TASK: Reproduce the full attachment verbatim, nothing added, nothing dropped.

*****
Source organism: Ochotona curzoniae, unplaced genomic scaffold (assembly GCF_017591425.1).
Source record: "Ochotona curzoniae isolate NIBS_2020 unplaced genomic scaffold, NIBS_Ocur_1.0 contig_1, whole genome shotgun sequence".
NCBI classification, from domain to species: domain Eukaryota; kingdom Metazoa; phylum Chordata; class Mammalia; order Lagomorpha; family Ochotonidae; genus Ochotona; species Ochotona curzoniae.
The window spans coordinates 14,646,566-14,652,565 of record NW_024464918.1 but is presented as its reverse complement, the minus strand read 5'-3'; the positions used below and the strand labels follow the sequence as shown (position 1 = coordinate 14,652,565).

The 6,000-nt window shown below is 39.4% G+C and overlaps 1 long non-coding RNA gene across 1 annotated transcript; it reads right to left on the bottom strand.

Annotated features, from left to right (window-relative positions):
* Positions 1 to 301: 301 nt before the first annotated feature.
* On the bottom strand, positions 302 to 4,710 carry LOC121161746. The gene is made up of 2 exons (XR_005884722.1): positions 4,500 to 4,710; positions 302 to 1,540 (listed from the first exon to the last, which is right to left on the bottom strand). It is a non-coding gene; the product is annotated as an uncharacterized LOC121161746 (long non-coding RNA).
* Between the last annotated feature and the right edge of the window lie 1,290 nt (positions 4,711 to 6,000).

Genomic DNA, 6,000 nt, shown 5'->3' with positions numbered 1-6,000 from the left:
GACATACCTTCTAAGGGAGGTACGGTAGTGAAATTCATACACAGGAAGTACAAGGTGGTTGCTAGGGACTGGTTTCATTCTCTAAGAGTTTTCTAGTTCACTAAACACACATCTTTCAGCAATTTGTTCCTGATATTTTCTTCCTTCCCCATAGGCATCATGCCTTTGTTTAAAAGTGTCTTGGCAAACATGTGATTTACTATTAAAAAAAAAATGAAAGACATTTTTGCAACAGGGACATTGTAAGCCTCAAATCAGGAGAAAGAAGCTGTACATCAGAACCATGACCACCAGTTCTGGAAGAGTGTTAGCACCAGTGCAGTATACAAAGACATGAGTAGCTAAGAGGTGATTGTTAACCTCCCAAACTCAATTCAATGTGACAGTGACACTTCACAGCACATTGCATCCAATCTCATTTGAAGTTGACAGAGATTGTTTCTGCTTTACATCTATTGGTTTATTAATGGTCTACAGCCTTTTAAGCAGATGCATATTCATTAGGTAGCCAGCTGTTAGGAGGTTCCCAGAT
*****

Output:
Source organism: Ochotona curzoniae, unplaced genomic scaffold (assembly GCF_017591425.1).
Source record: "Ochotona curzoniae isolate NIBS_2020 unplaced genomic scaffold, NIBS_Ocur_1.0 contig_1, whole genome shotgun sequence".
NCBI classification, from domain to species: domain Eukaryota; kingdom Metazoa; phylum Chordata; class Mammalia; order Lagomorpha; family Ochotonidae; genus Ochotona; species Ochotona curzoniae.
The window spans coordinates 14,646,566-14,652,565 of record NW_024464918.1 but is presented as its reverse complement, the minus strand read 5'-3'; the positions used below and the strand labels follow the sequence as shown (position 1 = coordinate 14,652,565).

The 6,000-nt window shown below is 39.4% G+C and overlaps 1 long non-coding RNA gene across 1 annotated transcript; it reads right to left on the bottom strand.

Annotated features, from left to right (window-relative positions):
* Positions 1 to 301: 301 nt before the first annotated feature.
* On the bottom strand, positions 302 to 4,710 carry LOC121161746. The gene is made up of 2 exons (XR_005884722.1): positions 4,500 to 4,710; positions 302 to 1,540 (listed from the first exon to the last, which is right to left on the bottom strand). It is a non-coding gene; the product is annotated as an uncharacterized LOC121161746 (long non-coding RNA).
* Between the last annotated feature and the right edge of the window lie 1,290 nt (positions 4,711 to 6,000).

Genomic DNA, 6,000 nt, shown 5'->3' with positions numbered 1-6,000 from the left:
GACATACCTTCTAAGGGAGGTACGGTAGTGAAATTCATACACAGGAAGTACAAGGTGGTTGCTAGGGACTGGTTTCATTCTCTAAGAGTTTTCTAGTTCACTAAACACACATCTTTCAGCAATTTGTTCCTGATATTTTCTTCCTTCCCCATAGGCATCATGCCTTTGTTTAAAAGTGTCTTGGCAAACATGTGATTTACTATTAAAAAAAAAATGAAAGACATTTTTGCAACAGGGACATTGTAAGCCTCAAATCAGGAGAAAGAAGCTGTACATCAGAACCATGACCACCAGTTCTGGAAGAGTGTTAGCACCAGTGCAGTATACAAAGACATGAGTAGCTAAGAGGTGATTGTTAACCTCCCAAACTCAATTCAATGTGACAGTGACACTTCACAGCACATTGCATCCAATCTCATTTGAAGTTGACAGAGATTGTTTCTGCTTTACATCTATTGGTTTATTAATGGTCTACAGCCTTTTAAGCAGATGCATATTCATTAGGTAGCCAGCTGTTAGGAGGTTCCCAGAT